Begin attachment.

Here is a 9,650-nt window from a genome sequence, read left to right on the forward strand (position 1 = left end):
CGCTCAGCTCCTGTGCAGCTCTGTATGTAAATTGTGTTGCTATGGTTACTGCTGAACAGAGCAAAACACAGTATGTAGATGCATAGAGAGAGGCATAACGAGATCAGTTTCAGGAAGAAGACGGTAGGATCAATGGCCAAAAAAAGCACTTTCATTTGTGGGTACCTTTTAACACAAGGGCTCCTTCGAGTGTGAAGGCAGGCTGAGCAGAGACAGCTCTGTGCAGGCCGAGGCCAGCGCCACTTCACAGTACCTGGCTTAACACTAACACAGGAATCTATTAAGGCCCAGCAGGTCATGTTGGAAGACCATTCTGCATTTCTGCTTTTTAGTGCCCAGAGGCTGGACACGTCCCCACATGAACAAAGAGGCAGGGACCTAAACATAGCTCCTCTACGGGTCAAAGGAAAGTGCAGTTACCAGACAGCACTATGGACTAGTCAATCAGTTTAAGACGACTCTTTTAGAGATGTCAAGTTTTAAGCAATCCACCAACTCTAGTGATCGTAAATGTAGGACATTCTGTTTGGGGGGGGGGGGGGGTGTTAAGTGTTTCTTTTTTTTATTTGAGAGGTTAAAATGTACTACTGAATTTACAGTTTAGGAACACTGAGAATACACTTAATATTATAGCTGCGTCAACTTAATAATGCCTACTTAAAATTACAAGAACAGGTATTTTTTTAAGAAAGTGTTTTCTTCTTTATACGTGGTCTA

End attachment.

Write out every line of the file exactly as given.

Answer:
Here is a 9,650-nt window from a genome sequence, read left to right on the forward strand (position 1 = left end):
CGCTCAGCTCCTGTGCAGCTCTGTATGTAAATTGTGTTGCTATGGTTACTGCTGAACAGAGCAAAACACAGTATGTAGATGCATAGAGAGAGGCATAACGAGATCAGTTTCAGGAAGAAGACGGTAGGATCAATGGCCAAAAAAAGCACTTTCATTTGTGGGTACCTTTTAACACAAGGGCTCCTTCGAGTGTGAAGGCAGGCTGAGCAGAGACAGCTCTGTGCAGGCCGAGGCCAGCGCCACTTCACAGTACCTGGCTTAACACTAACACAGGAATCTATTAAGGCCCAGCAGGTCATGTTGGAAGACCATTCTGCATTTCTGCTTTTTAGTGCCCAGAGGCTGGACACGTCCCCACATGAACAAAGAGGCAGGGACCTAAACATAGCTCCTCTACGGGTCAAAGGAAAGTGCAGTTACCAGACAGCACTATGGACTAGTCAATCAGTTTAAGACGACTCTTTTAGAGATGTCAAGTTTTAAGCAATCCACCAACTCTAGTGATCGTAAATGTAGGACATTCTGTTTGGGGGGGGGGGGGGGTGTTAAGTGTTTCTTTTTTTTATTTGAGAGGTTAAAATGTACTACTGAATTTACAGTTTAGGAACACTGAGAATACACTTAATATTATAGCTGCGTCAACTTAATAATGCCTACTTAAAATTACAAGAACAGGTATTTTTTTAAGAAAGTGTTTTCTTCTTTATACGTGGTCTA